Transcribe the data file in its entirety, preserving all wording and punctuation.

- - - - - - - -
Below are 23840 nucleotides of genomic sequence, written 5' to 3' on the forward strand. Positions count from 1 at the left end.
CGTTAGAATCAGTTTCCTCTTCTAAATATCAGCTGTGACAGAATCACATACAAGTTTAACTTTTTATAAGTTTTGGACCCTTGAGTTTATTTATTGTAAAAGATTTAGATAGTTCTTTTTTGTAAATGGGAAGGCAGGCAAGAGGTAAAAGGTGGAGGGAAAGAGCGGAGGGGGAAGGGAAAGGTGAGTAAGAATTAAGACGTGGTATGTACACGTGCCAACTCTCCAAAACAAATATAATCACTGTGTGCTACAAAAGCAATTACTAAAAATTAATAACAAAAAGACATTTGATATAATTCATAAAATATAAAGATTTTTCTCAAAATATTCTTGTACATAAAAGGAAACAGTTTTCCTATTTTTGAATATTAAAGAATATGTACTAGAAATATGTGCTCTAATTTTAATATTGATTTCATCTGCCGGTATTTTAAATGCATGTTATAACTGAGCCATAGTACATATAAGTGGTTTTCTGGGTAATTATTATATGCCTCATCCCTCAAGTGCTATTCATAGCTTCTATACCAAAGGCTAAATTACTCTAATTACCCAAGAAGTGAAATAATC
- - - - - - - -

Below are 23840 nucleotides of genomic sequence, written 5' to 3' on the forward strand. Positions count from 1 at the left end.
CGTTAGAATCAGTTTCCTCTTCTAAATATCAGCTGTGACAGAATCACATACAAGTTTAACTTTTTATAAGTTTTGGACCCTTGAGTTTATTTATTGTAAAAGATTTAGATAGTTCTTTTTTGTAAATGGGAAGGCAGGCAAGAGGTAAAAGGTGGAGGGAAAGAGCGGAGGGGGAAGGGAAAGGTGAGTAAGAATTAAGACGTGGTATGTACACGTGCCAACTCTCCAAAACAAATATAATCACTGTGTGCTACAAAAGCAATTACTAAAAATTAATAACAAAAAGACATTTGATATAATTCATAAAATATAAAGATTTTTCTCAAAATATTCTTGTACATAAAAGGAAACAGTTTTCCTATTTTTGAATATTAAAGAATATGTACTAGAAATATGTGCTCTAATTTTAATATTGATTTCATCTGCCGGTATTTTAAATGCATGTTATAACTGAGCCATAGTACATATAAGTGGTTTTCTGGGTAATTATTATATGCCTCATCCCTCAAGTGCTATTCATAGCTTCTATACCAAAGGCTAAATTACTCTAATTACCCAAGAAGTGAAATAATC